Home Place is a Hamilton County suburban area, centered at the intersection of 106th Street and College Avenue. Before 1914 the area now known as Home Place was called Pleasant Grove, a small farming community of a few homes, a school, two sawmills, and the Pleasant Grove Methodist Episcopal Church. In 1914 the Orin Jessup Land Company purchased farmland in the area and platted Home Place along the Kokomo interurbans line. The company hoped College Avenue would be developed as U.S. 31, but Meridian Street became the federal highway and development moved west of the town. Lot sales slowed and the area never incorporated, although two later additions were platted.

Home Place is a neighborhood within the city of Carmel, Indiana.
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Primarily residential, Home Place counted only about 200 residents in the 1940s when a few small businesses, a general store, and a filling station made up the business district. In the 1970s and 1980s, as Carmel and Indianapolis expanded, a number of subdivisions were built near Home Place. According to estimates, about 5,000 residents lived in the area in 1989. New commercial and residential developments continued to encroach on Home Place in 1990s and little was left of the old community.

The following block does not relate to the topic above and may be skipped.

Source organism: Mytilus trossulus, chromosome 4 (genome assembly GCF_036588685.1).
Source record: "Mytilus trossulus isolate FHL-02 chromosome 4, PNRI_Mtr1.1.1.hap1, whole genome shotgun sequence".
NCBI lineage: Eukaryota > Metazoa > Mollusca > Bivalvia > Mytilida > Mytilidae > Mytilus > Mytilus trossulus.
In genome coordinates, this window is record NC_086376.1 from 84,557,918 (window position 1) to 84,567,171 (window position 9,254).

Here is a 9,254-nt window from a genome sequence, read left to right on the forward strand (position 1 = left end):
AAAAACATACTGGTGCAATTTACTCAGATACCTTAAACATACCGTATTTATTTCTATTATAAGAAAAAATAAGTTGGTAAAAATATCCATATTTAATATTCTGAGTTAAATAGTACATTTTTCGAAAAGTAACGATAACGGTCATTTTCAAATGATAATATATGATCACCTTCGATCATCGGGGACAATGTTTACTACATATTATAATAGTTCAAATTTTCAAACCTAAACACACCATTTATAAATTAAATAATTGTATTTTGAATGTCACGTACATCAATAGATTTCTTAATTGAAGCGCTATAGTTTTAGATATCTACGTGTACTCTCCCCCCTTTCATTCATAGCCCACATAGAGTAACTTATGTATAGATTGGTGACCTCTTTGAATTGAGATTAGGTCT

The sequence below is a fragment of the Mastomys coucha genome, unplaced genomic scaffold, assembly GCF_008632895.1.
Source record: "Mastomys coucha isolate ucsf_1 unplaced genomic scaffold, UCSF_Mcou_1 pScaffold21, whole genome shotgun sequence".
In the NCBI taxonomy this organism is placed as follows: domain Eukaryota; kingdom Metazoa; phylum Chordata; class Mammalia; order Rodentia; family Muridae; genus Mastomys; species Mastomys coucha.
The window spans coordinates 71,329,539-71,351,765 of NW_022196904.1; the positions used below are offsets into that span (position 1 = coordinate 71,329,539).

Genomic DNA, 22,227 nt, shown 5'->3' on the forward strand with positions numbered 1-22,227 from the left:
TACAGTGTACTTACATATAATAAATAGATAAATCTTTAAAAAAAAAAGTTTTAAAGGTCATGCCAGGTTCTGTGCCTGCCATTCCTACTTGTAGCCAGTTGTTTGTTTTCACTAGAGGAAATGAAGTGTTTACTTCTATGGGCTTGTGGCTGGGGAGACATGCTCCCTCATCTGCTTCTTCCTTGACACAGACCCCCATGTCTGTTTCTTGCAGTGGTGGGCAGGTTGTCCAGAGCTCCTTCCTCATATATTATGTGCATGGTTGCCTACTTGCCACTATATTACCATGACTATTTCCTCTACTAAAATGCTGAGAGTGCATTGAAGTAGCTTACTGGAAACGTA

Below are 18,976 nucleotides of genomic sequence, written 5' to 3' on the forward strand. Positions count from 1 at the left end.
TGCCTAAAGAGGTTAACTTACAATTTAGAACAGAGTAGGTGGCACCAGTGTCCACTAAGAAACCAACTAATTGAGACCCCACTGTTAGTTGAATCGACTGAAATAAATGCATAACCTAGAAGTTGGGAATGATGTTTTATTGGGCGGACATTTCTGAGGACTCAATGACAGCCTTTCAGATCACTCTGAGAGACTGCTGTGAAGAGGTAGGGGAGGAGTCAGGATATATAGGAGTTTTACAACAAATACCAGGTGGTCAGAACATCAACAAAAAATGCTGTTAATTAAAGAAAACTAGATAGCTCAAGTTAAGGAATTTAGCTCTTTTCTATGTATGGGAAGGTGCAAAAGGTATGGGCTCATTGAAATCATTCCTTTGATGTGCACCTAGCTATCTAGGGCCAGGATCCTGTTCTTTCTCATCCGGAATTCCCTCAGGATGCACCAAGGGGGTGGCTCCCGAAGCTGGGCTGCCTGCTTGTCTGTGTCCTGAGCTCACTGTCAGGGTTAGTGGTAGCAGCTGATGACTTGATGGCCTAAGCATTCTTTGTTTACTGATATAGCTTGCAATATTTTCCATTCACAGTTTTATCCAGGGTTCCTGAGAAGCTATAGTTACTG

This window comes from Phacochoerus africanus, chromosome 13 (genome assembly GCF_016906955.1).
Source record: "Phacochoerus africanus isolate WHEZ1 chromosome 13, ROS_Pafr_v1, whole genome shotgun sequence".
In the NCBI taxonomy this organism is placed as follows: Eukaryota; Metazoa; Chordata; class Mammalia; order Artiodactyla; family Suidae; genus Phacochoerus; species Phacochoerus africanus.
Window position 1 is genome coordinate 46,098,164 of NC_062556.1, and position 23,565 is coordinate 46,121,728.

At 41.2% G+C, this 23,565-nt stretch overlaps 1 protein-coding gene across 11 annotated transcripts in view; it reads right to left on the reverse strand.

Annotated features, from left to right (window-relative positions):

Home Place remained the only area in Clay Township that the city of Carmel did not annex. Just a little under two square miles in area, the residents resisted annexation in the courts for decades. In November 2016, a federal judge cleared the way for Carmel’s legal taking of the area, with or without the approval of Home Place population. The annexation became official on March 1, 2018. It was Carmel’s 57th and completed the township’s complete absorption by the city. In 2021, the city of Carmel began a number of infrastructure improvements for the area, including its first roundabout.

Revised July 2021
 

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